Lighting program for meaties.

Discussion in 'Meat Birds ETC' started by WildfireSmitty, Mar 11, 2015.

  1. This is a great lighting program. Would work for large scale and small scale meat bird production. I Raise a lot of meat birds and I find this program to be very helpful, a pain sometimes, but it does work.

    Not sure if it has already been posted, info similar to this.

    Turning the lights off is one of the best things that you can do for young meat-type chickens. By giving your birds short days and long nights from one to three weeks of age, you can help them to maintain a healthy body and rapid growth rate. Long dark periods help stimulate melatonin, vitamin D3 and other hormone levels in the blood that improve the chick's immune system and tissue development. Limiting the hours of light will slow early growth slightly, allowing the birds to develop the strong hearts and bones needed to support rapid growth later in the flock. Turning the lights out when the birds are young produces benefits that can last the life of the flock.

    Flocks given significant hours of dark from 7 to 21 days of age benefit from fewer health problems:
    Leg Problems - The most dramatic effect of the lighting program is to reduce leg problems, especially twisted legs. The birds will be more active and spend more time walking.
    Heart Problems - Turning the lights off will reduce heart problems such as "flips" and ascites. The flips are large birds in good condition that die suddenly and are often found dead lying on their backs. Ascites is a form of heart failure that can lead to fluid build up in the abdomen and dark discolouration of the comb due to poor blood circulation. Lighting programs will reduce but not eliminate these heart problems. Feeding programs and barns temperature must also be properly managed if you want to minimize these health problems
    Stunting - Sometimes birds that are challenged by disease early in life will become stunted (noticeably smaller in size than their flock mates). In severe cases, the birds may not feather properly and retain much of their chick down. Research and farm experience suggests that a lighting program will help to combat this condition.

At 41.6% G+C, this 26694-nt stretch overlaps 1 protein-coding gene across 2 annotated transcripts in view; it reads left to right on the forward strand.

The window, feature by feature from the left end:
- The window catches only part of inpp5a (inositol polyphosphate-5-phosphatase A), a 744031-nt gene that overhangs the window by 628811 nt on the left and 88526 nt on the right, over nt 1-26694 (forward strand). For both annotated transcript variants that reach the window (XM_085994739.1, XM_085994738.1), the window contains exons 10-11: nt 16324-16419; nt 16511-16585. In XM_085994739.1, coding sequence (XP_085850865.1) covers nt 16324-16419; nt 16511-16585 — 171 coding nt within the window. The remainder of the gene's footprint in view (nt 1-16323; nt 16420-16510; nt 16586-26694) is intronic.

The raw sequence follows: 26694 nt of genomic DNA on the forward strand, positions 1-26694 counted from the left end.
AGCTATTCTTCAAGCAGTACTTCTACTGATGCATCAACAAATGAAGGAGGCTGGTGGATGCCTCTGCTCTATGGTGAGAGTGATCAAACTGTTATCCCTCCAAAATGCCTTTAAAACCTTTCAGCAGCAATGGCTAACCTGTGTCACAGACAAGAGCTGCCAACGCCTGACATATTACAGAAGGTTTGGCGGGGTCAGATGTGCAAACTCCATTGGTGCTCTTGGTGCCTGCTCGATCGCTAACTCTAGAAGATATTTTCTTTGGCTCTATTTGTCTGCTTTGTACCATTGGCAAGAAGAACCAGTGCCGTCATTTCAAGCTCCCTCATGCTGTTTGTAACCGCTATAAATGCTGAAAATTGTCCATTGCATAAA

In general, all flocks benefit from lighting programs but farms where total mortality averages 5% or higher will benefit the most.

    What Lighting Program is Recommended?

    1. Provide 24 hours of bright light each day for the first 3 days after the chicks hatch.
    2. Provide 18 to 23 hours of light (1 to 6 hours of darkness) each day from 4 to 6 days of age. The dark period should be provided in one large block, not in little periods of darkness throughout the day. The full 6 hours of darkness is preferred but even one hour of darkness will help the birds become accustomed to having the lights off.
    3. Provide 8 hours of light and 16 hours of darkness each day from 7 to 21 days of age. The dark should be provided in one large block during the day or two large blocks split up by an hour of light. For example, you could turn the lights off at 5:00 p.m. in the afternoon and turn them back on at 9:00 a.m. the next morning. An example of breaking up the dark period would be to turn off the lights at 4:00 p.m., turn them on again for an hour at 10:00 p.m. and then leave them off until 9:00 a.m. the next day. The dark period should not be provided in small periods interspersed throughout the day.
    4. At three weeks of age, provide the birds with 12 hours of light each day. From 4 weeks of age to market, provide 14 hours of light or natural daylight.

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